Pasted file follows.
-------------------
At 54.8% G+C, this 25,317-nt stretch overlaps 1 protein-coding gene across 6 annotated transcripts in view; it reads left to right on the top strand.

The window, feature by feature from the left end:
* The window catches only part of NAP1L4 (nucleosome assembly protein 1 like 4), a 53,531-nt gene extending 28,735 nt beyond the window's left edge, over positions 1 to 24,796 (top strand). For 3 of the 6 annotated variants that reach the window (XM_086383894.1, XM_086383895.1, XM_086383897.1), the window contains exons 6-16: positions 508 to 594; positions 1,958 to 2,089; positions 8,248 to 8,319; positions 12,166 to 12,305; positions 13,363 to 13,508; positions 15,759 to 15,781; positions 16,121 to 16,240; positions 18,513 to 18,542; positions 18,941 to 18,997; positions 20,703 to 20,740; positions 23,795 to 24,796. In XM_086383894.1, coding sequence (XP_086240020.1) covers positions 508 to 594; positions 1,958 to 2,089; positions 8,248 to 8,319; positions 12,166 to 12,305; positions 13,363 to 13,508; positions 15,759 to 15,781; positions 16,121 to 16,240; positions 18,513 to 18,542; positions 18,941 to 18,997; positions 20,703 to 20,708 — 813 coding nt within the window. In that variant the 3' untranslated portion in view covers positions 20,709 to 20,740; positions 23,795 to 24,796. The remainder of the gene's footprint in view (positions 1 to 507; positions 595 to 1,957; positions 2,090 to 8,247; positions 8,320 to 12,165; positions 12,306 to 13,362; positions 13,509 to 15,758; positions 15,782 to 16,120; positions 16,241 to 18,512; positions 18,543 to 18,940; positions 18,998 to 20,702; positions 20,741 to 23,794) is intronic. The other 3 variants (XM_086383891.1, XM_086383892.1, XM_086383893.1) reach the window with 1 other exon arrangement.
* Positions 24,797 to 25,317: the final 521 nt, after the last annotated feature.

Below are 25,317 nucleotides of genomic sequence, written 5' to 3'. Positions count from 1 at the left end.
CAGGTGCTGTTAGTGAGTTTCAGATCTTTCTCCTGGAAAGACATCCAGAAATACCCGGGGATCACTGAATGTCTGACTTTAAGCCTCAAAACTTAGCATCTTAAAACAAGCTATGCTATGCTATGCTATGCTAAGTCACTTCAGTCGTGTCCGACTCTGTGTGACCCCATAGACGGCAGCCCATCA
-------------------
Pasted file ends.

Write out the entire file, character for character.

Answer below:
At 54.8% G+C, this 25,317-nt stretch overlaps 1 protein-coding gene across 6 annotated transcripts in view; it reads left to right on the top strand.

The window, feature by feature from the left end:
* The window catches only part of NAP1L4 (nucleosome assembly protein 1 like 4), a 53,531-nt gene extending 28,735 nt beyond the window's left edge, over positions 1 to 24,796 (top strand). For 3 of the 6 annotated variants that reach the window (XM_086383894.1, XM_086383895.1, XM_086383897.1), the window contains exons 6-16: positions 508 to 594; positions 1,958 to 2,089; positions 8,248 to 8,319; positions 12,166 to 12,305; positions 13,363 to 13,508; positions 15,759 to 15,781; positions 16,121 to 16,240; positions 18,513 to 18,542; positions 18,941 to 18,997; positions 20,703 to 20,740; positions 23,795 to 24,796. In XM_086383894.1, coding sequence (XP_086240020.1) covers positions 508 to 594; positions 1,958 to 2,089; positions 8,248 to 8,319; positions 12,166 to 12,305; positions 13,363 to 13,508; positions 15,759 to 15,781; positions 16,121 to 16,240; positions 18,513 to 18,542; positions 18,941 to 18,997; positions 20,703 to 20,708 — 813 coding nt within the window. In that variant the 3' untranslated portion in view covers positions 20,709 to 20,740; positions 23,795 to 24,796. The remainder of the gene's footprint in view (positions 1 to 507; positions 595 to 1,957; positions 2,090 to 8,247; positions 8,320 to 12,165; positions 12,306 to 13,362; positions 13,509 to 15,758; positions 15,782 to 16,120; positions 16,241 to 18,512; positions 18,543 to 18,940; positions 18,998 to 20,702; positions 20,741 to 23,794) is intronic. The other 3 variants (XM_086383891.1, XM_086383892.1, XM_086383893.1) reach the window with 1 other exon arrangement.
* Positions 24,797 to 25,317: the final 521 nt, after the last annotated feature.

Below are 25,317 nucleotides of genomic sequence, written 5' to 3'. Positions count from 1 at the left end.
CAGGTGCTGTTAGTGAGTTTCAGATCTTTCTCCTGGAAAGACATCCAGAAATACCCGGGGATCACTGAATGTCTGACTTTAAGCCTCAAAACTTAGCATCTTAAAACAAGCTATGCTATGCTATGCTATGCTAAGTCACTTCAGTCGTGTCCGACTCTGTGTGACCCCATAGACGGCAGCCCATCA